Easily the most elaborate and beautiful thanaka I saw throughout Burma. The young children hawking trinkets and souvenirs near a ferry across the Irrawaddy in Mandalay definitely go out of their way to have their faces decorated exceptionally well with thanaka paste.
While beautiful, it's also quite sad. Two things that became immediately clear to me in Burma are that one, children seem to be working everywhere. And two, I'm really bad at guessing the age of these young workers. It was a poignant moment when my guide informed me ahead of time that we'd be going to a coffee shop in Yangon where the boys working are as young as nine. All throughout the country, it seemed that children of all ages were working. My only conclusion was that it has sadly become socially acceptable for children to work, but maybe a bit unacceptable if they were under the age of about 13.
Still, everyday I saw children cheerfully hustling, trying to sell their trinkets. It's a bit of a double edged sword though. If they are not friendly, they may be reported as giving a bad impression to foreign tourists about the country. Be cheerful, and they may sell some trinkets, but not sure if that's as successful as sadness and desperation. I much prefer to buy a trinket over giving a handout, but I'm not sure how universal my views are.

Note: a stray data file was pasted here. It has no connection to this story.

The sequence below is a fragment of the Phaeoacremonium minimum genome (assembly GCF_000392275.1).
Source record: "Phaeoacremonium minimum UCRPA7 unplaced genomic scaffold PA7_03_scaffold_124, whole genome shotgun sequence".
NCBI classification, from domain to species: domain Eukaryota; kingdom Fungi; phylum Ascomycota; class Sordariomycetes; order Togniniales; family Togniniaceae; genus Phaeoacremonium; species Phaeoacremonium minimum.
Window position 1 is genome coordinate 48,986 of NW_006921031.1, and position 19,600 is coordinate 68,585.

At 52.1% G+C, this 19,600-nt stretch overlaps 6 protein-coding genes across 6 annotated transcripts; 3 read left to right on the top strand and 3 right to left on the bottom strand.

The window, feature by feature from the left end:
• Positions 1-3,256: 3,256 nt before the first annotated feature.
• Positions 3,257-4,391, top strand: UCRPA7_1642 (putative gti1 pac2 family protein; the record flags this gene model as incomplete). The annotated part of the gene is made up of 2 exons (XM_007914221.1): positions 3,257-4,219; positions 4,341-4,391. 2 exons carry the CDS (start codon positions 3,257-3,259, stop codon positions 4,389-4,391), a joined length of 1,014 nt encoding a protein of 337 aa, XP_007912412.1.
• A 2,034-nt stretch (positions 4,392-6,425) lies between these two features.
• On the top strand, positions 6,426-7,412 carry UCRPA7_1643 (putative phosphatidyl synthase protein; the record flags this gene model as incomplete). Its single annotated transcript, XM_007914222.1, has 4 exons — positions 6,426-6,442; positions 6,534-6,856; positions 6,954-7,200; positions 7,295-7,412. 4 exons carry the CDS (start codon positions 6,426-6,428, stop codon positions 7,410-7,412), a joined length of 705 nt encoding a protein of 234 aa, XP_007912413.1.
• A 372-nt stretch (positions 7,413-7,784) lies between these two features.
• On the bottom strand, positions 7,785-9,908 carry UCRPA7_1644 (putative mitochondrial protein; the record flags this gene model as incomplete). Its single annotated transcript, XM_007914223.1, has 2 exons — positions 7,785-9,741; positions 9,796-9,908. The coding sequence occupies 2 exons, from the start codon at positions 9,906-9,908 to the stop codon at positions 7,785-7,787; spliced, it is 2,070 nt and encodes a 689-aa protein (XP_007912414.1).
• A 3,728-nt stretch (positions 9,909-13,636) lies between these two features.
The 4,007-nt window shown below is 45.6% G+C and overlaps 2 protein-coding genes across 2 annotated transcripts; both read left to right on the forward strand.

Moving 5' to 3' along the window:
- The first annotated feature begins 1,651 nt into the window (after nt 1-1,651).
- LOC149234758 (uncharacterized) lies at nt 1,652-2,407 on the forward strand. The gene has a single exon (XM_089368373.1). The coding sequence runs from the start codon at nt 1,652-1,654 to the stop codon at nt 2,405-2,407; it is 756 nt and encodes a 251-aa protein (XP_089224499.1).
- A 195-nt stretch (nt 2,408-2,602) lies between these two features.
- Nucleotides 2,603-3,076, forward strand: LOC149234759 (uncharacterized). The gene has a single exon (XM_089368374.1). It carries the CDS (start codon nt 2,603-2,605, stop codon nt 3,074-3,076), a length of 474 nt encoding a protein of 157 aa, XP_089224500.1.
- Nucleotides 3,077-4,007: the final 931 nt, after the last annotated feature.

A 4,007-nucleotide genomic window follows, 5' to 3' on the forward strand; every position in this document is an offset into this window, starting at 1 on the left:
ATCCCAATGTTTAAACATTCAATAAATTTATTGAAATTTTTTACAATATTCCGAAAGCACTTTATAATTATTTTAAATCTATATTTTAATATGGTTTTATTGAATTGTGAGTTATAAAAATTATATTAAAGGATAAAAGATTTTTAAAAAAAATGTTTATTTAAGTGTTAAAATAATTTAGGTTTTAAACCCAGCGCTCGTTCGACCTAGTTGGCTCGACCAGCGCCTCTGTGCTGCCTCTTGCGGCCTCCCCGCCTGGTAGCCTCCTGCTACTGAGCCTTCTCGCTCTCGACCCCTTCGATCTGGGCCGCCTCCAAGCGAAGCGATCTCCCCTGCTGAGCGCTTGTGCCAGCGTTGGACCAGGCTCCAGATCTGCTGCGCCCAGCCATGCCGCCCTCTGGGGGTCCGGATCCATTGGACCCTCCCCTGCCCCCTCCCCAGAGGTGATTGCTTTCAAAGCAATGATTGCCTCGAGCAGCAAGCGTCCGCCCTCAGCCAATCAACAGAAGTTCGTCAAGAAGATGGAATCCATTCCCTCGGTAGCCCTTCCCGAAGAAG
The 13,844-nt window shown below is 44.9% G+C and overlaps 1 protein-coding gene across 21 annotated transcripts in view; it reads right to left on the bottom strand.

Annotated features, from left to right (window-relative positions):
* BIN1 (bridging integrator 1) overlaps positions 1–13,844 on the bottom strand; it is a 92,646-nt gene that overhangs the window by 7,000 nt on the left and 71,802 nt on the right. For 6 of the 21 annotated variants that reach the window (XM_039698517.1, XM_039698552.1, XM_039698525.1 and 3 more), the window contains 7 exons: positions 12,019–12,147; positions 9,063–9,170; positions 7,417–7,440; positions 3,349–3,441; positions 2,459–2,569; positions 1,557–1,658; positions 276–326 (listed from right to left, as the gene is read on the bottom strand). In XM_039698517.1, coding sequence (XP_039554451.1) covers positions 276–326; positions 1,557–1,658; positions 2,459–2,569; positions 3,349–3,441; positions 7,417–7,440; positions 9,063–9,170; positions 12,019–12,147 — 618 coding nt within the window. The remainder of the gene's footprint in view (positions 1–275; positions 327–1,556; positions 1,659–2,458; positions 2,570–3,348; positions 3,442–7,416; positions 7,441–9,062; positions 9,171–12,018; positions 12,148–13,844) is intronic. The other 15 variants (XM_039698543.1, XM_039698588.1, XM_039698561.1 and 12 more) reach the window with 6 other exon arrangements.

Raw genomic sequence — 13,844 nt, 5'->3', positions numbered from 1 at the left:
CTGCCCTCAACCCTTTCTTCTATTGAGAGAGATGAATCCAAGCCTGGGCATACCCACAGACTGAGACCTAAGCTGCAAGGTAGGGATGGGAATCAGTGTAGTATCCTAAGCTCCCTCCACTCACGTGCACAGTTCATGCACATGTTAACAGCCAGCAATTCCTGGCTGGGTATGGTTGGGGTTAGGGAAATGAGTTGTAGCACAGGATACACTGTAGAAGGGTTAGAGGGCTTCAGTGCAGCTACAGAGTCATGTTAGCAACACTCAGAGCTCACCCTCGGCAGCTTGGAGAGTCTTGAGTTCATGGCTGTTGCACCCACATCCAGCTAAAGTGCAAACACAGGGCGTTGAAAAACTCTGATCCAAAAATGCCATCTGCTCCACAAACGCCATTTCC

There is hope, however. With the recent elections giving a huge boost to Democracy, perhaps this beautiful country will finally open up, and with it, enjoy the fruits of a growing economy.
The most elaborate and decorative of thanaka applications I came across.